MARAWI CITY — (UPDATE 3 – 11:16 p.m.) Residents of this besieged city unable to evacuate earlier have hunkered down, bracing for the worst, as government security forces faced the difficult task of flushing out members of the Maute terror group who continued to fire at will Thursday morning as if to flaunt their continued presence, three days since hostilities broke out.
The army sent about 100 soldiers, including US-trained special forces, to retake buildings and streets held by the gunmen of the Maute group, which has pledged allegiance to Islamic State.
“We’re confronting maybe 30 to 40 remaining from the local terrorist group,” said Colonel Jo-Ar Herrera, a spokesman for the military.
“The military is conducting precise, surgical operations to flush them out … The situation is very fluid and movements are dynamic because we wanted to out-step and out-maneuver them,” he said.
Thousands fled as rebels seized large parts of the city and torched buildings in running battles with government forces that erupted on Tuesday afternoon after a failed raid by security forces on one of the group’s hideouts.
Residents still in the city said in interviews that soldiers have apparently been unable to penetrate the city’s center, including the public market and main roads, where skirmishes first broke out Tuesday afternoon when state security forces went after members of the extremist group.
While the soldiers were able to retake on Wednesday a hospital that the terrorists had earlier surrounded, by Thursday morning residents said many civilians had again been trapped in the hospital because the gunmen men were back at the scene.
Sporadic gunfire could be heard all around as the terrorists apparently put on a “show of force” to signal they were still very much around.
It was slow and dangerous going for troops moving house to house as they repeatedly came under sniper fire.
The military sent in two helicopters with machine guns to flush out rebels and take control of the bridge, one of three operations in the city.
Trucks were being sent to evacuate any remaining civilians. A total of seven government troops, 13 militants and one civilian had been killed since Tuesday, Herrera said.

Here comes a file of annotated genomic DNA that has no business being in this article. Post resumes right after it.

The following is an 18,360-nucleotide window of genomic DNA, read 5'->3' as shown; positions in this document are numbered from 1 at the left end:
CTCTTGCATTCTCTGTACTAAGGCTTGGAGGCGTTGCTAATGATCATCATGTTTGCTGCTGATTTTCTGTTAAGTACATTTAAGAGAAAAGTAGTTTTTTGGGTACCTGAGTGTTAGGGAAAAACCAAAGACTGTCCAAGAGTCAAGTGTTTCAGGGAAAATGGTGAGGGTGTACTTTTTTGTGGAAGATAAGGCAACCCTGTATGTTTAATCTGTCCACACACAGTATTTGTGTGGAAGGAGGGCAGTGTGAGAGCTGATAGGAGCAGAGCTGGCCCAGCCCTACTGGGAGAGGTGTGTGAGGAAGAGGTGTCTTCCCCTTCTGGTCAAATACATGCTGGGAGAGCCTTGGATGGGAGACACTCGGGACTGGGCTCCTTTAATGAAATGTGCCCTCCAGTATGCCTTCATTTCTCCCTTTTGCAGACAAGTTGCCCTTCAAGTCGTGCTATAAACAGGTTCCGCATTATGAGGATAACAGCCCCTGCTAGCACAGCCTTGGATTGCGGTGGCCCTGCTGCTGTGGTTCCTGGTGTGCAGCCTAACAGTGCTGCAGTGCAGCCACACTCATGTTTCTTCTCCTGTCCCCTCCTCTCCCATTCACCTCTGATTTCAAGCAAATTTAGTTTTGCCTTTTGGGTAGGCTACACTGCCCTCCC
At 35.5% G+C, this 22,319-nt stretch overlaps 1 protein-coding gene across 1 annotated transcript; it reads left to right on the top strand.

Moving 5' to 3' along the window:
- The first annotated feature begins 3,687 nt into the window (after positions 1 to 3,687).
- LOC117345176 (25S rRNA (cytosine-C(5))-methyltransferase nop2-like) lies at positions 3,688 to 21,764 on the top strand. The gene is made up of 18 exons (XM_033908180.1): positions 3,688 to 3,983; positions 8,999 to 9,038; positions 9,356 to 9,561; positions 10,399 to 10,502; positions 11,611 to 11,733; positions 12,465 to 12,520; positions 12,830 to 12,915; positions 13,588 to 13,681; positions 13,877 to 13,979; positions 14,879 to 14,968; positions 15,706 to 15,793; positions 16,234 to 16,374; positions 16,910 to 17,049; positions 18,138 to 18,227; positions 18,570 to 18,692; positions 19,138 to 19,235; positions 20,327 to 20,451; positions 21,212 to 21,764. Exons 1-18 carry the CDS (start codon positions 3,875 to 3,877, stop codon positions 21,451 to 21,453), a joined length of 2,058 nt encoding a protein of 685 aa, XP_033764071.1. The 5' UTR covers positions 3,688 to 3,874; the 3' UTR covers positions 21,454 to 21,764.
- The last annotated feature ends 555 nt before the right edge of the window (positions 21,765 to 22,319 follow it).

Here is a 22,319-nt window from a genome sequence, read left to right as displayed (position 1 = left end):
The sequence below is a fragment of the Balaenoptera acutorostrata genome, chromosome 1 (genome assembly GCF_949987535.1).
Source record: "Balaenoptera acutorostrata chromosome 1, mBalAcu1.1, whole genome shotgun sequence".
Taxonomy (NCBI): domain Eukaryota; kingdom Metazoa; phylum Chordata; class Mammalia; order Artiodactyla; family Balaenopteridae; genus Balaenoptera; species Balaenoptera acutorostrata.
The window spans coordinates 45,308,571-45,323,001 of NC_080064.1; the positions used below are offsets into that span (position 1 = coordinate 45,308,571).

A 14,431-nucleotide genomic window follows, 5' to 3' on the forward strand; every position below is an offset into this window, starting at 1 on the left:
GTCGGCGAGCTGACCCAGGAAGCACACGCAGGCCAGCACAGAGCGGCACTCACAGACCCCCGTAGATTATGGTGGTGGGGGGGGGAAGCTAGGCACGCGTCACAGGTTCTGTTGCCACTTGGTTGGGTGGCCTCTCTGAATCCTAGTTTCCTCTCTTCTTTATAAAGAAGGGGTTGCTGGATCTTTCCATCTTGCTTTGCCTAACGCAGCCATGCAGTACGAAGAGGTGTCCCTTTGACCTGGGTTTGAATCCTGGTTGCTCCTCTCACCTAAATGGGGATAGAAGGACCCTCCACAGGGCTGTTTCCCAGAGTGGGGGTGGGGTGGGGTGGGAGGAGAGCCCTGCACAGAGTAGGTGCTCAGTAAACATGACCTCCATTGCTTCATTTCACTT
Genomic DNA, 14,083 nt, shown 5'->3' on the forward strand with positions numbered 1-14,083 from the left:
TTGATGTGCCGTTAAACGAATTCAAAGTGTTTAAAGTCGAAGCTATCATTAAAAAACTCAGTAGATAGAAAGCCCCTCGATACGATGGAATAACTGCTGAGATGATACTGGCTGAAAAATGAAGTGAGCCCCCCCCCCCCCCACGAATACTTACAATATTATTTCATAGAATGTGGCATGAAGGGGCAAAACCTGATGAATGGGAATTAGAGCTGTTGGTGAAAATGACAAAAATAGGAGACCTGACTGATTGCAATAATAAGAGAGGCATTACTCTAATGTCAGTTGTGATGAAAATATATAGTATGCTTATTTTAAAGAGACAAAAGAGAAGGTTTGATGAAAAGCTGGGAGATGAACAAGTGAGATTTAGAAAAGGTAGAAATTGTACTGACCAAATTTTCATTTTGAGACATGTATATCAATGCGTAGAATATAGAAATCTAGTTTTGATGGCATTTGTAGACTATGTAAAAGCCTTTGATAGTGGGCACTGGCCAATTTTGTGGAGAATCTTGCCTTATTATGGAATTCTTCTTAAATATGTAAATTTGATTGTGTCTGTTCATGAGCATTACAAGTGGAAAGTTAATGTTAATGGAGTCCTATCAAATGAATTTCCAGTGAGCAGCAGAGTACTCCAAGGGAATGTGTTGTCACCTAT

Media reported at least one air strike late Thursday morning and new fires raging as government forces resumed what the military called “clearing operations.” Mortars were also fired at what were believed to be positions occupied by the Maute group.
Military helicopters continuously flew overhead as gunfire was heard from the city center and black smoke rose from what was reported to be a market.
A Reuters witness could see soldiers crouched behind armored vehicles and walls around lunchtime on Thursday, firing volleys of gunshots towards elevated positions occupied by Maute rebels. Smoke could also be seen on the horizon.
Explosions were heard from the direction of Barangays Sadok, Banggulo and Marinaut.
There were also reports that the extremists may be holding more hostages aside from those they had earlier been reported holding, including a Catholic priest.
The military has appealed since Tuesday to the remaining residents to stay home to avoid being caught in the crossfire.
There has been confusion among government officials on whether the gunmen are “ISIS”, “ISIS-inspired” or simply local groups seeking ISIS recognition and funding to restart a faltering campaign of terror.
The military has not explained how Tuesday’s raid on an apartment hideout went so badly wrong and spiraled into urban warfare.
The operation was aimed at capturing Isnilon Hapilon, a leader of the Abu Sayyaf group notorious for piracy, banditry and for kidnapping and decapitating Westerners.
“Based on our intelligence, Isnilon Hapilon is still in the city,” Herrera said.
The Maute group had earlier been dislodged from its biggest base in Butig, Lanao del Sur.
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